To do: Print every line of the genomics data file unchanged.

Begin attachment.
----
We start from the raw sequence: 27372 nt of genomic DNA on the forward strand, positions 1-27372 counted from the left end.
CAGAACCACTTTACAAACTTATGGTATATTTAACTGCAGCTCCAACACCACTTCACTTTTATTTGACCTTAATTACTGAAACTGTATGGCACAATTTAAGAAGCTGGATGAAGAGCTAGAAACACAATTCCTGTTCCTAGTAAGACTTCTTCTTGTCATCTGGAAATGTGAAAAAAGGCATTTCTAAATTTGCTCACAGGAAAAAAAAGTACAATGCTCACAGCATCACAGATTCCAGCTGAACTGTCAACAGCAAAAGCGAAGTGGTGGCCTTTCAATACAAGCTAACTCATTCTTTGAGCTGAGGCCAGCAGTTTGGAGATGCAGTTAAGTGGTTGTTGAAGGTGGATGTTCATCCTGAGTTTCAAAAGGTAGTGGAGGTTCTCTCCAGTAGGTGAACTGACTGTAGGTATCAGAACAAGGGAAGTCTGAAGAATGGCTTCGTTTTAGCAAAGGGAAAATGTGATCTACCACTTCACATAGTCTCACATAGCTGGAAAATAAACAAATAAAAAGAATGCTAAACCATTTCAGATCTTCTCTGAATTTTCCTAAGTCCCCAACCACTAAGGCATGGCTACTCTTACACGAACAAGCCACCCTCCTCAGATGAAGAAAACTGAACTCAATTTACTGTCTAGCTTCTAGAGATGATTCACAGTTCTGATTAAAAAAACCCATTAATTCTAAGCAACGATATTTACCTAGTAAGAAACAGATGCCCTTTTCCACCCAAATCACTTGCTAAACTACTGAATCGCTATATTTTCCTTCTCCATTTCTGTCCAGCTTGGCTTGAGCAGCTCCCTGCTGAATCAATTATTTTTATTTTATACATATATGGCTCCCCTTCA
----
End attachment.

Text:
We start from the raw sequence: 27372 nt of genomic DNA on the forward strand, positions 1-27372 counted from the left end.
CAGAACCACTTTACAAACTTATGGTATATTTAACTGCAGCTCCAACACCACTTCACTTTTATTTGACCTTAATTACTGAAACTGTATGGCACAATTTAAGAAGCTGGATGAAGAGCTAGAAACACAATTCCTGTTCCTAGTAAGACTTCTTCTTGTCATCTGGAAATGTGAAAAAAGGCATTTCTAAATTTGCTCACAGGAAAAAAAAGTACAATGCTCACAGCATCACAGATTCCAGCTGAACTGTCAACAGCAAAAGCGAAGTGGTGGCCTTTCAATACAAGCTAACTCATTCTTTGAGCTGAGGCCAGCAGTTTGGAGATGCAGTTAAGTGGTTGTTGAAGGTGGATGTTCATCCTGAGTTTCAAAAGGTAGTGGAGGTTCTCTCCAGTAGGTGAACTGACTGTAGGTATCAGAACAAGGGAAGTCTGAAGAATGGCTTCGTTTTAGCAAAGGGAAAATGTGATCTACCACTTCACATAGTCTCACATAGCTGGAAAATAAACAAATAAAAAGAATGCTAAACCATTTCAGATCTTCTCTGAATTTTCCTAAGTCCCCAACCACTAAGGCATGGCTACTCTTACACGAACAAGCCACCCTCCTCAGATGAAGAAAACTGAACTCAATTTACTGTCTAGCTTCTAGAGATGATTCACAGTTCTGATTAAAAAAACCCATTAATTCTAAGCAACGATATTTACCTAGTAAGAAACAGATGCCCTTTTCCACCCAAATCACTTGCTAAACTACTGAATCGCTATATTTTCCTTCTCCATTTCTGTCCAGCTTGGCTTGAGCAGCTCCCTGCTGAATCAATTATTTTTATTTTATACATATATGGCTCCCCTTCA